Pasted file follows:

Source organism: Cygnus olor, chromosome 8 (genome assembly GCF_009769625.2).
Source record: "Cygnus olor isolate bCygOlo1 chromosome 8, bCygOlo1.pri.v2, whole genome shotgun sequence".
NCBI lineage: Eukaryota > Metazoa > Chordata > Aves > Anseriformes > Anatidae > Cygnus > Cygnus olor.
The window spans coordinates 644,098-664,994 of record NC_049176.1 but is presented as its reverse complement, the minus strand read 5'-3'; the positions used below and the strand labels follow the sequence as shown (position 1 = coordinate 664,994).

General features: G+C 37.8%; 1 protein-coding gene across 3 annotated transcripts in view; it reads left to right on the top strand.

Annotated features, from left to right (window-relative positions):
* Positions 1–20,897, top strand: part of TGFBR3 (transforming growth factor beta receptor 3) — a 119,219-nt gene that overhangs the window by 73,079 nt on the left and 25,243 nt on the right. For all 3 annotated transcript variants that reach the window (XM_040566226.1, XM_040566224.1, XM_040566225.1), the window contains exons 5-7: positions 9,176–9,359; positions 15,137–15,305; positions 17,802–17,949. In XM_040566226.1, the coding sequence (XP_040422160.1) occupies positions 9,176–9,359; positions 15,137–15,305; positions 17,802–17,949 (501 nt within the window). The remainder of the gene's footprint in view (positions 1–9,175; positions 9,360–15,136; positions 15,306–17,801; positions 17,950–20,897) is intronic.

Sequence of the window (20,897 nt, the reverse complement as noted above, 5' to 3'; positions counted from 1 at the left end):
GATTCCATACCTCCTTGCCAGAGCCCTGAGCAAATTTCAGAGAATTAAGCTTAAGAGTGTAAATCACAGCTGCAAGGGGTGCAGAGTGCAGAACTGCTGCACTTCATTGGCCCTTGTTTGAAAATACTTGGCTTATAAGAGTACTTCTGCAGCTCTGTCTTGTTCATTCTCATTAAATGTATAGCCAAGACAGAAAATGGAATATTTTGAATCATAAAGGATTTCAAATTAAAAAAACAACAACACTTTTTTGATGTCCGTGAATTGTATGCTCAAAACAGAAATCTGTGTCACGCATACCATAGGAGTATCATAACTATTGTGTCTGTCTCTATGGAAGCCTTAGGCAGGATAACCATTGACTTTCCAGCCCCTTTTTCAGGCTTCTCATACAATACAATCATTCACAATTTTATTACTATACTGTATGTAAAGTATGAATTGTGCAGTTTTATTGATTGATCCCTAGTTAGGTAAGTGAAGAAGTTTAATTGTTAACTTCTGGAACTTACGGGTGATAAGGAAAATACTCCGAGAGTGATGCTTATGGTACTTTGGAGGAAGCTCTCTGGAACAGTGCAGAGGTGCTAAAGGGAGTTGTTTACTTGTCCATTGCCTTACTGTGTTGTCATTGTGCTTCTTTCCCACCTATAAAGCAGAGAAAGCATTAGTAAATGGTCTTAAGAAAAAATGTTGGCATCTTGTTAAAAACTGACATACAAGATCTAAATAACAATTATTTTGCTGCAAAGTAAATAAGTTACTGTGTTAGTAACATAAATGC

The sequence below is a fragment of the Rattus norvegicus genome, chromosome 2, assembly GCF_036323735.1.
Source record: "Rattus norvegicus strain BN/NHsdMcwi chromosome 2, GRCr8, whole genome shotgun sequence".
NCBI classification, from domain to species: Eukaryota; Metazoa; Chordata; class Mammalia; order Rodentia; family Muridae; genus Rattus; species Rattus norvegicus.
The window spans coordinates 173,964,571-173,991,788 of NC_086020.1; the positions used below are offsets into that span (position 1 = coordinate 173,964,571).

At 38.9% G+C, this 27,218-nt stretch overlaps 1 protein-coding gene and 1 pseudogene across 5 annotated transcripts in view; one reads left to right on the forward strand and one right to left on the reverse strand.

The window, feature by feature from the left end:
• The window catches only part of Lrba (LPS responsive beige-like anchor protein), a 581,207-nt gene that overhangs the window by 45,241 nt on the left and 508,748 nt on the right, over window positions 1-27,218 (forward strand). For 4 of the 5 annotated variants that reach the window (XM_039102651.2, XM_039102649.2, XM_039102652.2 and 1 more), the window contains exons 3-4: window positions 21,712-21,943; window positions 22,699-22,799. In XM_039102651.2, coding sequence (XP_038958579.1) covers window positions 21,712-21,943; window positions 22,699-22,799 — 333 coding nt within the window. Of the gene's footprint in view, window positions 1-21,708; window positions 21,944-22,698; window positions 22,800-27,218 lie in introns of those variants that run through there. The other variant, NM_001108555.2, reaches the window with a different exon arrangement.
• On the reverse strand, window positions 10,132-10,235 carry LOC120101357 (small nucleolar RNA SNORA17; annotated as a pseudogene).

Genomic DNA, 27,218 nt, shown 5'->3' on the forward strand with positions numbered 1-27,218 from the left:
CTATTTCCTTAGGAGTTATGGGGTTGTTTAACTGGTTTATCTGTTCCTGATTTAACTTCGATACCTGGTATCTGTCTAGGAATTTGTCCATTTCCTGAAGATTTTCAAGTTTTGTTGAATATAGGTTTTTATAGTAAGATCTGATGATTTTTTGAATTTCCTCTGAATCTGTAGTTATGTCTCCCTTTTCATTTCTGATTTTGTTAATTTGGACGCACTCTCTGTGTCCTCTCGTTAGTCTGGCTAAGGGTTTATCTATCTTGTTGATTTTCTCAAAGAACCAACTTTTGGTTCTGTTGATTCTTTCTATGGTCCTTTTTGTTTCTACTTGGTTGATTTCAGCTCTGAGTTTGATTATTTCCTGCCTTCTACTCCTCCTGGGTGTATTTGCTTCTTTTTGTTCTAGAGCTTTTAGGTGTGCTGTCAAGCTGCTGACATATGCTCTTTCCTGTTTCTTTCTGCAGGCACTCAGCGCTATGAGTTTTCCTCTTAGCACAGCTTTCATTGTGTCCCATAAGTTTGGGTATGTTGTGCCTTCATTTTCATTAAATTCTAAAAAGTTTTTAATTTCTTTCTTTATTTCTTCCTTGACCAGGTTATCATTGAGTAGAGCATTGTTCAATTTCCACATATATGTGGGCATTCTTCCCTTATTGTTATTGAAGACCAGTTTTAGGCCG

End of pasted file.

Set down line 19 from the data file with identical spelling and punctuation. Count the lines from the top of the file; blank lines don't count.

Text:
CTATTTCCTTAGGAGTTATGGGGTTGTTTAACTGGTTTATCTGTTCCTGATTTAACTTCGATACCTGGTATCTGTCTAGGAATTTGTCCATTTCCTGAAGATTTTCAAGTTTTGTTGAATATAGGTTTTTATAGTAAGATCTGATGATTTTTTGAATTTCCTCTGAATCTGTAGTTATGTCTCCCTTTTCATTTCTGATTTTGTTAATTTGGACGCACTCTCTGTGTCCTCTCGTTAGTCTGGCTAAGGGTTTATCTATCTTGTTGATTTTCTCAAAGAACCAACTTTTGGTTCTGTTGATTCTTTCTATGGTCCTTTTTGTTTCTACTTGGTTGATTTCAGCTCTGAGTTTGATTATTTCCTGCCTTCTACTCCTCCTGGGTGTATTTGCTTCTTTTTGTTCTAGAGCTTTTAGGTGTGCTGTCAAGCTGCTGACATATGCTCTTTCCTGTTTCTTTCTGCAGGCACTCAGCGCTATGAGTTTTCCTCTTAGCACAGCTTTCATTGTGTCCCATAAGTTTGGGTATGTTGTGCCTTCATTTTCATTAAATTCTAAAAAGTTTTTAATTTCTTTCTTTATTTCTTCCTTGACCAGGTTATCATTGAGTAGAGCATTGTTCAATTTCCACATATATGTGGGCATTCTTCCCTTATTGTTATTGAAGACCAGTTTTAGGCCG